!-- Google Tag Manager -->
top of page

What is level A2.1 in German?

The Common European Framework of Reference for Languages (CEFR or CEF for short) is a standardised guide used to describe the performance of foreign language learners across Europe and beyond. At GermanMind, we naturally follow these guidelines in all our German classes and German courses.

How does it work?

Levels are divided into A1 for beginner, A2 for pre-intermediate, B1 for intermediate, B2 for advanced, C1 for advanced and C2 for master.

Like many other language schools, GermanMind divides these levels into two or more sections to accommodate students' time and budget planning (e.g. level A1 is divided into A1.1 and A1.2). This framework is one of the best for learning German for beginners.

What does it mean for you?

After completing level A2.1 you will be able to

  • understand sentences and frequently used expressions related to areas of most immediate relevance (e.g. very basic personal and family information, shopping, work, local area).

  • communicate in simple and routine tasks requiring a simple and direct exchange of information on familiar and common matters.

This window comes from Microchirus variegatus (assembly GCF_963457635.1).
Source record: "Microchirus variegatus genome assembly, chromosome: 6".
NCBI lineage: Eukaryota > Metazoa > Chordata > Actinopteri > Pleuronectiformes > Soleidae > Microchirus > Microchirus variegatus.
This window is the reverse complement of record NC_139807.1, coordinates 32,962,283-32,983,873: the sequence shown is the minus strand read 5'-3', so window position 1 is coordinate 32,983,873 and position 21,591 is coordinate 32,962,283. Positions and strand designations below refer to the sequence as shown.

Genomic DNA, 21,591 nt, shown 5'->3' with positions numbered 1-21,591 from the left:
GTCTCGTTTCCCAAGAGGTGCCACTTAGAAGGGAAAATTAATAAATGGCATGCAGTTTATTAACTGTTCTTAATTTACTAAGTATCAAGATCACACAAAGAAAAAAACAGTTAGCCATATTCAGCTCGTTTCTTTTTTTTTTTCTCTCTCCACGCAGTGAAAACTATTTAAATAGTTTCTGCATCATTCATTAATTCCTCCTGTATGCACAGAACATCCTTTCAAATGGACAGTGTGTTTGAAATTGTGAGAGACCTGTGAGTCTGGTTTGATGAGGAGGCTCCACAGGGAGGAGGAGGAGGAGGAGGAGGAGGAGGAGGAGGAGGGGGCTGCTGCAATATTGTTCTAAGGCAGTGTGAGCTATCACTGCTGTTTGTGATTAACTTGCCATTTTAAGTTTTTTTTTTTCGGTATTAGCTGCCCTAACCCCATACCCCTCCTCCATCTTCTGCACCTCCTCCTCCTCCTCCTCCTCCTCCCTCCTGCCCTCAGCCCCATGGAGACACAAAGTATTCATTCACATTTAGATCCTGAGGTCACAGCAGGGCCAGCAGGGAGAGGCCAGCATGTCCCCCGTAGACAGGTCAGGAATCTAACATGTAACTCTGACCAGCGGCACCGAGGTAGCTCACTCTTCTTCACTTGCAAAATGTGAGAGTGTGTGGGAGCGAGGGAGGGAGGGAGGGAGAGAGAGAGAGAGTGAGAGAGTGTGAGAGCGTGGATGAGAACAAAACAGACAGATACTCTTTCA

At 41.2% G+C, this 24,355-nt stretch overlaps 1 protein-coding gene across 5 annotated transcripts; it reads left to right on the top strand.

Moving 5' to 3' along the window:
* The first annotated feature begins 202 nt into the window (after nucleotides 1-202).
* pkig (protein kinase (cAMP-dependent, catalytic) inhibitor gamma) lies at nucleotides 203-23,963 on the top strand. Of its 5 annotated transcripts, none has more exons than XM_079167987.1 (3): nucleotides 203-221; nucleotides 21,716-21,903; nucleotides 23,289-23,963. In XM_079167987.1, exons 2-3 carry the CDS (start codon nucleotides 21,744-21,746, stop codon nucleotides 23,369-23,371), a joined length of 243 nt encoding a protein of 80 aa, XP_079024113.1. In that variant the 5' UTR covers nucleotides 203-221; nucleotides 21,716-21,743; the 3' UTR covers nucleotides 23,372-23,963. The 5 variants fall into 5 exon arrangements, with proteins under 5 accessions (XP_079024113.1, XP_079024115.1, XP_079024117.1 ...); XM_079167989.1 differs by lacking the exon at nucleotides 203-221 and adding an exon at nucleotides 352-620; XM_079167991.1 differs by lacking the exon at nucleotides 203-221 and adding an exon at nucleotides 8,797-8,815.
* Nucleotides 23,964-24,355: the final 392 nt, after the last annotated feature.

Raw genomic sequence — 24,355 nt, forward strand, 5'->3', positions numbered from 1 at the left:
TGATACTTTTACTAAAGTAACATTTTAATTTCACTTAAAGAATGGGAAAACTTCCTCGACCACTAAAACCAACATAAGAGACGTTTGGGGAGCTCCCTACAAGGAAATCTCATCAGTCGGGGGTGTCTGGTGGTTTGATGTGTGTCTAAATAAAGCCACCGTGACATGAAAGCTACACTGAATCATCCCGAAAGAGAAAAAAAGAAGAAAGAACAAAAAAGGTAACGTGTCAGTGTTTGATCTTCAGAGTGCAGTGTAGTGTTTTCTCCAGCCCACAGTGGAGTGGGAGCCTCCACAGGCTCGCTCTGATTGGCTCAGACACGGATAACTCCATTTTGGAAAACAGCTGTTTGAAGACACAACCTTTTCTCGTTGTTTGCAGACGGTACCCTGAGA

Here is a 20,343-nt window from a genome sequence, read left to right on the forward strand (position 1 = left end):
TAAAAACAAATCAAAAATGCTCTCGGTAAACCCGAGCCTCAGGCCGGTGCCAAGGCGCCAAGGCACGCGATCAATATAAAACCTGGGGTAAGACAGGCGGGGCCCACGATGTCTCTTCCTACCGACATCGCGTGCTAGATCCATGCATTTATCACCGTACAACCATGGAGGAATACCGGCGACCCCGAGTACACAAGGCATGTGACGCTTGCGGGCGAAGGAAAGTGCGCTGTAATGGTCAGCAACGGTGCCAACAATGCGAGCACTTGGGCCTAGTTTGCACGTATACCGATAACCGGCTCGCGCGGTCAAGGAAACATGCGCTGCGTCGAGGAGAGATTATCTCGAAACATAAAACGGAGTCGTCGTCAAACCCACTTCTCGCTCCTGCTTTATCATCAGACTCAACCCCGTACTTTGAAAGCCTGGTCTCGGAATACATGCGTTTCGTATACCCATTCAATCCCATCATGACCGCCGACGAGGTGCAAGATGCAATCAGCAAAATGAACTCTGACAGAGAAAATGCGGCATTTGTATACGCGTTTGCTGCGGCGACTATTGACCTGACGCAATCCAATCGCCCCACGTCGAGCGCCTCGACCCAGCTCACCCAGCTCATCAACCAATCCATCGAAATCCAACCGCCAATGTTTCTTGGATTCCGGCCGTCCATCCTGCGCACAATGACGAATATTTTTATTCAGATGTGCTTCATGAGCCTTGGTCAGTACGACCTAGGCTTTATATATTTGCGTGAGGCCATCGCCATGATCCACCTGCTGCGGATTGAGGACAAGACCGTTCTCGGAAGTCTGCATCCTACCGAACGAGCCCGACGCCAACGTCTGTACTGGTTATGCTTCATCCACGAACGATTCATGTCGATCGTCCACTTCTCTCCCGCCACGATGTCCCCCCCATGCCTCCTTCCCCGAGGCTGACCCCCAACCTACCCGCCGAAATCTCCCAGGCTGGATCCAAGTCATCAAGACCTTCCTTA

• describe in simple terms aspects of own background, immediate environment and things from the area of immediate needs.

What you will learn

As part of the A2.1 syllabus, you will learn the following (and more) at GermanMind:

Answering "why" questions; expressing the past (split verbs); describing courses of action in the past (first, then, etc.); asking if something has been done before; talking about holidays; talking about extended family; expressing "stellen" in German; talking about the location of objects and places and placing them; asking people to come in, go out, go over, etc. ); reading short messages and notes; talking about frequency; using "some" and "one" in German; naming kitchen utensils and talking about food; ordering in a restaurant, complaining and explaining; offering and refusing; talking about cause and effect (if-then); looking for jobs; talking about what to do; assigning ownership to known objects (yours, yours, etc.); saying "already" and "still" in German. ); saying "already" and "not yet"; saying "someone" and "no one"; reading news and announcements at work; talking about holidays; using reflexives ("yourself" - "yourself"); talking about interests and health; talking about activities; asking and answering questions using "where" ("for what", "on what", "with what", etc. ); talk about past and present situations and the differences between them (wanted, could, should, etc.); express what one thinks or believes (...,that...); talk about education and educational opportunities; talk about gifts and "to whom" they are given.

bottom of page